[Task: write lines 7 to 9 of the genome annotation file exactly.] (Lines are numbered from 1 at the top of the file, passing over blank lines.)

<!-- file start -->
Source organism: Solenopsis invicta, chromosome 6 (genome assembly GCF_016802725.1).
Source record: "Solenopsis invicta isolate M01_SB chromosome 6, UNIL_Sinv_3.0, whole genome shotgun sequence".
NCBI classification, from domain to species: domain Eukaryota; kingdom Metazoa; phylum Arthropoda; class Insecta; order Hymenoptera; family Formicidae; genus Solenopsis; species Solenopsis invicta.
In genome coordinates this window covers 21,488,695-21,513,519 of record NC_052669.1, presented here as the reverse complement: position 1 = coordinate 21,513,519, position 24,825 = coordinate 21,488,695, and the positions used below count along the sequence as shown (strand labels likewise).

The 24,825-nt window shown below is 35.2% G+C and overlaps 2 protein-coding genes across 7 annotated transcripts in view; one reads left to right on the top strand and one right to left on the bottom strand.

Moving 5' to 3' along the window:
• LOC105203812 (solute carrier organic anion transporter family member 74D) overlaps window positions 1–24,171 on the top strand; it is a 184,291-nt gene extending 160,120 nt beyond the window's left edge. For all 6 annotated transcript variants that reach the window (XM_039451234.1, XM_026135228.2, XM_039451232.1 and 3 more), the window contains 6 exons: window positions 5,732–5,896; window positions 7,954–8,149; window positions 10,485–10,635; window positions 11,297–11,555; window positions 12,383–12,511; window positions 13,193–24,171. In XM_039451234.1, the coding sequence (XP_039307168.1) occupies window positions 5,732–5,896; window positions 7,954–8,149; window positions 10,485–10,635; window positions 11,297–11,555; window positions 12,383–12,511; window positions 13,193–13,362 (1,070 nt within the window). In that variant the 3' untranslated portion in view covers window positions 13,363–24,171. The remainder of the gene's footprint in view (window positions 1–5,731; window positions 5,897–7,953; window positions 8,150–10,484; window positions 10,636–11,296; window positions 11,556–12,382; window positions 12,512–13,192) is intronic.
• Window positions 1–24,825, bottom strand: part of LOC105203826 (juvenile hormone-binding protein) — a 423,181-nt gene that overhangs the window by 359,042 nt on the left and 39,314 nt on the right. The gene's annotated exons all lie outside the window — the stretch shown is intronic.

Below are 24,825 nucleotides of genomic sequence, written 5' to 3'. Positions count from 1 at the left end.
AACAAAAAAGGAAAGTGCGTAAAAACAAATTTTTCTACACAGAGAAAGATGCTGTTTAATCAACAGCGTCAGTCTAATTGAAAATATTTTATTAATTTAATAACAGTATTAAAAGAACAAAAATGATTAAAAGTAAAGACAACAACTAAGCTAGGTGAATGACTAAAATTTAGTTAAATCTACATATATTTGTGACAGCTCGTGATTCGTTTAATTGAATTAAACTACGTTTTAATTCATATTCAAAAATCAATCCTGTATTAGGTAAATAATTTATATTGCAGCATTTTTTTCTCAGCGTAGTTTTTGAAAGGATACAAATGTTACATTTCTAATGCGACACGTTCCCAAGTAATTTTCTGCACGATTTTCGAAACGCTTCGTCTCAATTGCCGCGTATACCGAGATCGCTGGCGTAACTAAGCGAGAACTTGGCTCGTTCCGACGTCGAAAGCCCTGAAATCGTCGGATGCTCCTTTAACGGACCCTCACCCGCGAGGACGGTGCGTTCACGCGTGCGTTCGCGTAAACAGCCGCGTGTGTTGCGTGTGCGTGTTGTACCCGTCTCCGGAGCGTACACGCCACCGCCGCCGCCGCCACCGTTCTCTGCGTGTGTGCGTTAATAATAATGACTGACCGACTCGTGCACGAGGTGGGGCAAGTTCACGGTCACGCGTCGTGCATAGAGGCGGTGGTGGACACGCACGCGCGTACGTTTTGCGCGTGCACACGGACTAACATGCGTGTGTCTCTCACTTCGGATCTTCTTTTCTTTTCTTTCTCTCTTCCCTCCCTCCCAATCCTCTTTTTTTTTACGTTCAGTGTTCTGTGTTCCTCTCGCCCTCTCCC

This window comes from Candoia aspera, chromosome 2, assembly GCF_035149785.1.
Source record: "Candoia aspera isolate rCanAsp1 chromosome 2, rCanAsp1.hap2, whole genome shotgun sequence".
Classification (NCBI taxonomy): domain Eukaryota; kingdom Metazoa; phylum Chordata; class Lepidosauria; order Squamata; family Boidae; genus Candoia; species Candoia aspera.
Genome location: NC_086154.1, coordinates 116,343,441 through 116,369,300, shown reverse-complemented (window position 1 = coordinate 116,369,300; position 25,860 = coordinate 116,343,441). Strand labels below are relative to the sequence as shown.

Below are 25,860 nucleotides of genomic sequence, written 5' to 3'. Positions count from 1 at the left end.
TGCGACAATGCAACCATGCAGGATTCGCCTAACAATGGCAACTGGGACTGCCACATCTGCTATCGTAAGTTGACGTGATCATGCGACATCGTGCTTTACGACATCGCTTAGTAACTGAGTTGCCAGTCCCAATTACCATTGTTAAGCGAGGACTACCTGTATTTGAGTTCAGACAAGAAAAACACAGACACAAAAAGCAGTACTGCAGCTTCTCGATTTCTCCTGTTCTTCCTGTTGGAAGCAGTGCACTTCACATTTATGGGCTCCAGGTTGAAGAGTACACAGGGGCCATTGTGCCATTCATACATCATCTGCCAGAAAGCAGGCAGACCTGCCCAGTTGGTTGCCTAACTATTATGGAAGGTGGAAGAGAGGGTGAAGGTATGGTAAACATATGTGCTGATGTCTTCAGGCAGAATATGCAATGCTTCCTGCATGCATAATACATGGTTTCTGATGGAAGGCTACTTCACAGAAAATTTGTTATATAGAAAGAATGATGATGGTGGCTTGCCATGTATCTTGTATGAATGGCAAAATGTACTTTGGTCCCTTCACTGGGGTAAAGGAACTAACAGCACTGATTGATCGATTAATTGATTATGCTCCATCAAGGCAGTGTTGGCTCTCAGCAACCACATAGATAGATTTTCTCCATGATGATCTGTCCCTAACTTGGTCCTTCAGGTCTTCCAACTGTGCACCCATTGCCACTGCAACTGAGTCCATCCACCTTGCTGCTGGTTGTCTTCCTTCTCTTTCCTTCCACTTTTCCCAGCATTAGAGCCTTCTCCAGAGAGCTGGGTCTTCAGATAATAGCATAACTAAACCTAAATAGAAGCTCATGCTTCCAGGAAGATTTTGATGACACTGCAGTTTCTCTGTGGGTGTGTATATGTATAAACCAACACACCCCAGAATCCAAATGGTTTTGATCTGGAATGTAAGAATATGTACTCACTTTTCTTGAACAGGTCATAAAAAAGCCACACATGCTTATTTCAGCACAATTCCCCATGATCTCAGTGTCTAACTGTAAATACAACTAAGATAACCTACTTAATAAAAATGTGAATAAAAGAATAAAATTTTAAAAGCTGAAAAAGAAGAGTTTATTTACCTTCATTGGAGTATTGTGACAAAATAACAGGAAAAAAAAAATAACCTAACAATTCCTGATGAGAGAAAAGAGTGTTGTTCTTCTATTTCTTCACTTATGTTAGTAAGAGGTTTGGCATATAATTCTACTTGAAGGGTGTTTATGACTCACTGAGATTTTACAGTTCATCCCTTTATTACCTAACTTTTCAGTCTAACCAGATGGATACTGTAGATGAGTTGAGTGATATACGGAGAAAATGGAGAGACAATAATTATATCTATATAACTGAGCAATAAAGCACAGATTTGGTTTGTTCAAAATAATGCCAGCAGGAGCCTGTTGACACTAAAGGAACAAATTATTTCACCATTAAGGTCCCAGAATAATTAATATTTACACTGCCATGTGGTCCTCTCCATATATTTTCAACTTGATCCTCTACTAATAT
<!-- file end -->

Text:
• LOC105203812 (solute carrier organic anion transporter family member 74D) overlaps window positions 1–24,171 on the top strand; it is a 184,291-nt gene extending 160,120 nt beyond the window's left edge. For all 6 annotated transcript variants that reach the window (XM_039451234.1, XM_026135228.2, XM_039451232.1 and 3 more), the window contains 6 exons: window positions 5,732–5,896; window positions 7,954–8,149; window positions 10,485–10,635; window positions 11,297–11,555; window positions 12,383–12,511; window positions 13,193–24,171. In XM_039451234.1, the coding sequence (XP_039307168.1) occupies window positions 5,732–5,896; window positions 7,954–8,149; window positions 10,485–10,635; window positions 11,297–11,555; window positions 12,383–12,511; window positions 13,193–13,362 (1,070 nt within the window). In that variant the 3' untranslated portion in view covers window positions 13,363–24,171. The remainder of the gene's footprint in view (window positions 1–5,731; window positions 5,897–7,953; window positions 8,150–10,484; window positions 10,636–11,296; window positions 11,556–12,382; window positions 12,512–13,192) is intronic.
• Window positions 1–24,825, bottom strand: part of LOC105203826 (juvenile hormone-binding protein) — a 423,181-nt gene that overhangs the window by 359,042 nt on the left and 39,314 nt on the right. The gene's annotated exons all lie outside the window — the stretch shown is intronic.

Below are 24,825 nucleotides of genomic sequence, written 5' to 3'. Positions count from 1 at the left end.